- Authors & More
I will happily admit that title was much too long. In fact, if I was editing this for a client, I’d advocate against strings of adjectives and recommend using one well-chosen word.
Depending on the purpose of the writing, I may also, or instead, advocate for plain English — i.e. when you mean ‘big’, just say ‘big’. There are already enough people in the world who try to make themselves sound clever and important by using ‘big words’ — just say what you mean and move on.
On the other hand, when I’m not trying to proofread or edit someone’s writing, I actually love big words. I don’t necessarily use them in everyday conversation but if they feel juicy on your tongue, or have a quirky meaning, or an intriguing etymology, then I’m hooked.
Etymology (n) the study of the origin of words and the way in which their meanings have changed throughout history.
Etymology fascinates me. So much so, in fact, that I’ve subscribed to Merriam-Webster’s daily etymology email (as if I don’t already get enough emails). I could write many, lengthy posts on the subject of the deliciousness of the history of words, and perhaps I will at another time, but I’ve become side-tracked.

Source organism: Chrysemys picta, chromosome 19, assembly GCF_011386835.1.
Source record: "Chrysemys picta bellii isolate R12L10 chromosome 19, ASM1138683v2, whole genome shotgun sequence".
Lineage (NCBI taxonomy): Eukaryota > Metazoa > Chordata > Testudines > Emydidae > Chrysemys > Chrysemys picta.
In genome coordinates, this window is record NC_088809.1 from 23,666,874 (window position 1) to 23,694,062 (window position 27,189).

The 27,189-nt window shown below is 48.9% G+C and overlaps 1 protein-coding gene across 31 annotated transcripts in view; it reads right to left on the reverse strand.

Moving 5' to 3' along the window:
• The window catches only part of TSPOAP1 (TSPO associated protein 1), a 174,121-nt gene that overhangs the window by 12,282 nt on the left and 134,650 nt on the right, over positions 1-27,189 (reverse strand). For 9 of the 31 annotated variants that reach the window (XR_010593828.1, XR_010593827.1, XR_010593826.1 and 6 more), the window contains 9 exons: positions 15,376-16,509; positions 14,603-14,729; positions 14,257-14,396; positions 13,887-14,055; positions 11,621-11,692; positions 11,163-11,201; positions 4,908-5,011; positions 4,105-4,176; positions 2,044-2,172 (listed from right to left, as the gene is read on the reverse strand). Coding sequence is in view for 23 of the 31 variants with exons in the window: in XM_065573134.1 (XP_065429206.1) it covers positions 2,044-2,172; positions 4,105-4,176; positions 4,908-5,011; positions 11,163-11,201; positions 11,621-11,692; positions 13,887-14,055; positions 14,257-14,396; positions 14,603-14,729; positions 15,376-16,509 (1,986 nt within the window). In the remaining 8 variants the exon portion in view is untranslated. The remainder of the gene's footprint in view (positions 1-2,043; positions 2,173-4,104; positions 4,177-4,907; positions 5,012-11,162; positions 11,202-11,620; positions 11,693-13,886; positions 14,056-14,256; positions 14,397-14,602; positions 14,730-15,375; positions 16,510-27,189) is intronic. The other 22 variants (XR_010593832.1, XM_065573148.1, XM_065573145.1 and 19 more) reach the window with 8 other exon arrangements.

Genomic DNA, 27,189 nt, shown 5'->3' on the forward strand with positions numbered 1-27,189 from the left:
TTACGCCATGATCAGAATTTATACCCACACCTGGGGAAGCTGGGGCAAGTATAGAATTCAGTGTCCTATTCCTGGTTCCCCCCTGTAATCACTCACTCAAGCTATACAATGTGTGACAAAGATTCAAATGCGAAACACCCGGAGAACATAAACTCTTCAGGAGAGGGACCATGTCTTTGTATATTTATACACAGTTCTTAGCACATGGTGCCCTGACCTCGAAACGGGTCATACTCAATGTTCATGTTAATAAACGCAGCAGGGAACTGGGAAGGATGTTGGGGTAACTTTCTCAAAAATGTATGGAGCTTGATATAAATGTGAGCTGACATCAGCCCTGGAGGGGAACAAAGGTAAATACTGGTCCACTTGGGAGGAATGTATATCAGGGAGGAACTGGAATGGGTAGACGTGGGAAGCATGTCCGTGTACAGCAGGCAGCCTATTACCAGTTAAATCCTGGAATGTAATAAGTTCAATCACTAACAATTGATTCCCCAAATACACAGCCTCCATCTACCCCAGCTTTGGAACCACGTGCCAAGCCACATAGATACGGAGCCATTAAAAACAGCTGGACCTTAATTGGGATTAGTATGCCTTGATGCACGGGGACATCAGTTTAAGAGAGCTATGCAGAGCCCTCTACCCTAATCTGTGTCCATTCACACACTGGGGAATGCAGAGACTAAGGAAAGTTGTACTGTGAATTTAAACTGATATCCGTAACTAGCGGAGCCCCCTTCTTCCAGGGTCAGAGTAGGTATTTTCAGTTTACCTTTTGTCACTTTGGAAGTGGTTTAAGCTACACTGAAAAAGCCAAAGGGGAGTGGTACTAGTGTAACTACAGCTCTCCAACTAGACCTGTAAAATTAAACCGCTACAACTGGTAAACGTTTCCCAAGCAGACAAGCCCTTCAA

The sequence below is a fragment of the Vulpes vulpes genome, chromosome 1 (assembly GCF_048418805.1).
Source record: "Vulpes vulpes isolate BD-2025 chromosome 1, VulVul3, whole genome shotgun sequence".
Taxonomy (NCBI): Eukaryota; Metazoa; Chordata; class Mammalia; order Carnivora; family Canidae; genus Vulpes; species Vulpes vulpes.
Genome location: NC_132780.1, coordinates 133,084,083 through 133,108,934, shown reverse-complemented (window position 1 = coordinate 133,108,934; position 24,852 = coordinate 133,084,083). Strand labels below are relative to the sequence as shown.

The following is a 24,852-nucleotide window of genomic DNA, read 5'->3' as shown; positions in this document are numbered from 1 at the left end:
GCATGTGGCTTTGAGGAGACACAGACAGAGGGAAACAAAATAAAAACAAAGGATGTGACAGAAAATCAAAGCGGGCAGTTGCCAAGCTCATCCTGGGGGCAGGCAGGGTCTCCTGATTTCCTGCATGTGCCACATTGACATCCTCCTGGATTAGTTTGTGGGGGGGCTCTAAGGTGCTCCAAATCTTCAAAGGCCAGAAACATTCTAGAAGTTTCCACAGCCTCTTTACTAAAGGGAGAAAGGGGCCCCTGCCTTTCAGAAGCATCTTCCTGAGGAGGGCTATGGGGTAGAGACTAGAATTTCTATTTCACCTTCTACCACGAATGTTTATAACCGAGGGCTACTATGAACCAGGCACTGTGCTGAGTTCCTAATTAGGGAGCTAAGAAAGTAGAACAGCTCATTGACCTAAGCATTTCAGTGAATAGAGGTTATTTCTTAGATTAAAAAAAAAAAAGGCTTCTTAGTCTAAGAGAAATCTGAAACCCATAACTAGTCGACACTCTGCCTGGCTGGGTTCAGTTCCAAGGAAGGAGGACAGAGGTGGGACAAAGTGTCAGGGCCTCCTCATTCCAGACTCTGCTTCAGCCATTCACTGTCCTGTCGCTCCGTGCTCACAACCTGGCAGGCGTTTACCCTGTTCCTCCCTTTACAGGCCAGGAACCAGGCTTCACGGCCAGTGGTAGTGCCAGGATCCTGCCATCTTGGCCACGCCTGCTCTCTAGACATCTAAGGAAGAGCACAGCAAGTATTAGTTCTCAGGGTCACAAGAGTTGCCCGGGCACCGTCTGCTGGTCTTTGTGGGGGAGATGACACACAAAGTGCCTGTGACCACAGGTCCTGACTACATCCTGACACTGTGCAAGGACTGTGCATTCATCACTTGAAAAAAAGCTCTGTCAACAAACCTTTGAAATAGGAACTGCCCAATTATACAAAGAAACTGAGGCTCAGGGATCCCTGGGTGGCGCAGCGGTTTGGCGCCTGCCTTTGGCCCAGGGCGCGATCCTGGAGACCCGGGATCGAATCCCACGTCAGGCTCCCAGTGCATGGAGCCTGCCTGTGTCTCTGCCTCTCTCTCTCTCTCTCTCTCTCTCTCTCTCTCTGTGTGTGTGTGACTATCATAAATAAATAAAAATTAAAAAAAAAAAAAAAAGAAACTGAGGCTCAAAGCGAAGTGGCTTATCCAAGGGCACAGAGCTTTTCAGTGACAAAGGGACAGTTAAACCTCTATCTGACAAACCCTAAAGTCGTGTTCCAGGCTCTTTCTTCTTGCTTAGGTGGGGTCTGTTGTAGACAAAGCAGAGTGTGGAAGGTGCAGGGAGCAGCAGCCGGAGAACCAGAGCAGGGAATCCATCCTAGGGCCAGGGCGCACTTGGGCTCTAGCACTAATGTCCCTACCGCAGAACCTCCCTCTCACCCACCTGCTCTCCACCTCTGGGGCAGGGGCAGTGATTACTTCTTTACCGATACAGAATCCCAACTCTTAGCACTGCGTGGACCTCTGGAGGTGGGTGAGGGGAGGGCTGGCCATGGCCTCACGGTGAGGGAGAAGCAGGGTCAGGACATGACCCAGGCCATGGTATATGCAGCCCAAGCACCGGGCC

I wear several hats on this topic:
Now for the conflicting hat—the one that chooses to stand apart from the others because it knows it is right!
Pandemonium is perhaps too complex a word for a picture book.
Here’s the thing though — children are capable of understanding a lot more than we give them credit for. Why should we stifle their learning by dumbing down the words we use around them? Do we want them to be stuck on ‘big’ forever when what they really mean is ‘humongous’?
Parents and teachers, particularly teachers, are constantly looking for teachable moments. We want to engage children in the books we read by having discussions around language. How else are they going to learn the intricacies of their language and appreciate the true joy of words if we drag the literature they’re exposed to down to the level of: Colby’s class was noisy.
Surely you’d rather have that deep discussion with a child about this sentence: Colby’s class could be described with one word: pandemonium.
By all means, please, keep your adult writing jargon-free, and in plain English. But let’s encourage our children to wrap their mouths and minds around colossal words.